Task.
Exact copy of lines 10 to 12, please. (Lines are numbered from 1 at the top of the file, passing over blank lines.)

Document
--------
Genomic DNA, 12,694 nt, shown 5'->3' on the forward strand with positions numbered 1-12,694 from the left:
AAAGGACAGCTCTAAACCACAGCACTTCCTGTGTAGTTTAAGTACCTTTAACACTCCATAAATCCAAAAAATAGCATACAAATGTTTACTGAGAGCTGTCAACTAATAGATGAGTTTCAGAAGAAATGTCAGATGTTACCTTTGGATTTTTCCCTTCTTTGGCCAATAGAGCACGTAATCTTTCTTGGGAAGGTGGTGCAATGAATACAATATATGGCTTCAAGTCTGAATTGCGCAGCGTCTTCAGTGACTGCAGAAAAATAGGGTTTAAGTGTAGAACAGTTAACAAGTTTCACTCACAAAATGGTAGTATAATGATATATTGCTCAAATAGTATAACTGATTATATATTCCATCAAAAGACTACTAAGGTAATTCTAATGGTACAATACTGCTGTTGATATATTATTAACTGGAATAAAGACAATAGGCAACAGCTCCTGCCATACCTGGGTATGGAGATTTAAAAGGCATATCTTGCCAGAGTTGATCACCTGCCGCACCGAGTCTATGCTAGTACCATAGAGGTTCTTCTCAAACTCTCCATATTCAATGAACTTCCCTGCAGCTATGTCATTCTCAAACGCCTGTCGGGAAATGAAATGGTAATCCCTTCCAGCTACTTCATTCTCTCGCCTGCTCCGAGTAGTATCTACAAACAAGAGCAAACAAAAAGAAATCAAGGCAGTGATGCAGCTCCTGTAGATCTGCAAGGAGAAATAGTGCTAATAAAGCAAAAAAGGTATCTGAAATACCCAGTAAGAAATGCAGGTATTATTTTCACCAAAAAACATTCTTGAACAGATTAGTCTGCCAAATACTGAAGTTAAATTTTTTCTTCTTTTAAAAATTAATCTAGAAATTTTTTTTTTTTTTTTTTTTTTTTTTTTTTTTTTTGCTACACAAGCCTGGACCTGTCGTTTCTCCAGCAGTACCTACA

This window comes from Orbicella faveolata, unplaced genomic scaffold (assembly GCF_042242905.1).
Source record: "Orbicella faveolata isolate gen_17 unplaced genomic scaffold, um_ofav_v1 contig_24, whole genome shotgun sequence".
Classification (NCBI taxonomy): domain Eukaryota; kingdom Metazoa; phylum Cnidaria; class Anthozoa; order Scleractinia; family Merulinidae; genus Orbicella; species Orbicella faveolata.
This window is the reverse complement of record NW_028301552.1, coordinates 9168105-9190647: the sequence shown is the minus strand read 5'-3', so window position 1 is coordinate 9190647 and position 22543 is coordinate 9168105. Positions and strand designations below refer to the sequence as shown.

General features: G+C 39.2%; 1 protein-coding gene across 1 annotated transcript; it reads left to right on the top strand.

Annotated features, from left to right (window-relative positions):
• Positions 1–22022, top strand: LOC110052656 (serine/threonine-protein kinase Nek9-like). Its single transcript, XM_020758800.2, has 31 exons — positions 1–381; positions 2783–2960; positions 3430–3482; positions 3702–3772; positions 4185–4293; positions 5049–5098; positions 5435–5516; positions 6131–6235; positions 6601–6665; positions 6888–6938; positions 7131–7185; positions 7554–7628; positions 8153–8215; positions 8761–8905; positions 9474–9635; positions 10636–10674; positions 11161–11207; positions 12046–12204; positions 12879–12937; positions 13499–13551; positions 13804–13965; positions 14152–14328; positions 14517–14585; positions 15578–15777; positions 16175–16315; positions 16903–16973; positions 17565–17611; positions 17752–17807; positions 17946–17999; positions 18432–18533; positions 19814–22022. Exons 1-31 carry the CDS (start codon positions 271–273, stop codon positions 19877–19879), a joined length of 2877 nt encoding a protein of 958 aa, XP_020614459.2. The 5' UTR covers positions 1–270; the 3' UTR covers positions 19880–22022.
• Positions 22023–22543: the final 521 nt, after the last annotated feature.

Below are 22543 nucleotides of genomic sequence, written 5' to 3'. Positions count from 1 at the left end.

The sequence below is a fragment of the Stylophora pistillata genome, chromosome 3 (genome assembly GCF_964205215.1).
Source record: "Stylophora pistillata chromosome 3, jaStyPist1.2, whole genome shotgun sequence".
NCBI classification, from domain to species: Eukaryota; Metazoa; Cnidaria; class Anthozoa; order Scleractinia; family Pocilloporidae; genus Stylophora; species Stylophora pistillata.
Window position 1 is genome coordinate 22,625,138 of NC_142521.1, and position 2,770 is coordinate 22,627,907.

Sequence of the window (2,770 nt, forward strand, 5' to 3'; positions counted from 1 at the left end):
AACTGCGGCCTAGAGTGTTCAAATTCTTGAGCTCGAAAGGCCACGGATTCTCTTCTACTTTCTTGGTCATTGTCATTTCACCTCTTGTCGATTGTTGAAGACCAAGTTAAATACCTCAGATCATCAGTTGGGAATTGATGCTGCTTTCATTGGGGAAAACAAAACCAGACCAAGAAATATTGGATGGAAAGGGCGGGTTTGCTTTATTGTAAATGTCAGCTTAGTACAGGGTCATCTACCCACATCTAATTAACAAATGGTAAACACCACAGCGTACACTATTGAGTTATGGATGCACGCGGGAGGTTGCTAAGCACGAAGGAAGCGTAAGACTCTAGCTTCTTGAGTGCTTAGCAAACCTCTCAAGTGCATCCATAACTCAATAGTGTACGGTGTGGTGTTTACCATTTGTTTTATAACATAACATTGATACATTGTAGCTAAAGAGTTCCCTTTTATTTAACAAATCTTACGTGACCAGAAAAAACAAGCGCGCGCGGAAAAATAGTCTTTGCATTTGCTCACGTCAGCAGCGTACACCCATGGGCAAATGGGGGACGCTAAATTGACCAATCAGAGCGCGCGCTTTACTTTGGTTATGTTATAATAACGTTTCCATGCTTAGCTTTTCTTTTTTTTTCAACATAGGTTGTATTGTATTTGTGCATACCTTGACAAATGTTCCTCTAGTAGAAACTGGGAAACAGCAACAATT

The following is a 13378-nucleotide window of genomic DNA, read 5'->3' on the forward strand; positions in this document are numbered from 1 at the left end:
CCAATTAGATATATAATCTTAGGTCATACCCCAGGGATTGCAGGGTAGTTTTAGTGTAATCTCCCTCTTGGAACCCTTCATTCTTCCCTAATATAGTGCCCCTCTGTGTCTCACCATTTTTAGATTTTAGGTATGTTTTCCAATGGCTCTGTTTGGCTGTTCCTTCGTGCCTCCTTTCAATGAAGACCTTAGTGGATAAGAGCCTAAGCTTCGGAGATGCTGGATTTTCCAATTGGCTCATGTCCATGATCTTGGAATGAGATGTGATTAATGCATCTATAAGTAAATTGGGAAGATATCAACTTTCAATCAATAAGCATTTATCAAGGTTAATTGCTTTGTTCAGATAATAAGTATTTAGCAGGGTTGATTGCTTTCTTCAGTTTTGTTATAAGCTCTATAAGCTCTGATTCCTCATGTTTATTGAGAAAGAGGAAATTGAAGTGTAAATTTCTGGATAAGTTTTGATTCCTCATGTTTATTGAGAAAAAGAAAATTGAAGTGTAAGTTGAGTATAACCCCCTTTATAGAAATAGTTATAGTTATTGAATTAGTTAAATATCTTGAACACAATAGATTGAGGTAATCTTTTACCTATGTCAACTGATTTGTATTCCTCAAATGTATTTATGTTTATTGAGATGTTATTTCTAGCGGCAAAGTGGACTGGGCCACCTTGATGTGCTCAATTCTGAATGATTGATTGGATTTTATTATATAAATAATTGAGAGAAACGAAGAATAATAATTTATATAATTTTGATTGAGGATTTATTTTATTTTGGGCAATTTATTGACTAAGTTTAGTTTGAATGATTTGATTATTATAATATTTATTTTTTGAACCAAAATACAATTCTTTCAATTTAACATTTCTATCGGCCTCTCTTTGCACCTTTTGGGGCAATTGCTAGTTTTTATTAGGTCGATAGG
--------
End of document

• Positions 22023–22543: the final 521 nt, after the last annotated feature.

Below are 22543 nucleotides of genomic sequence, written 5' to 3'. Positions count from 1 at the left end.

The sequence below is a fragment of the Stylophora pistillata genome, chromosome 3 (genome assembly GCF_964205215.1).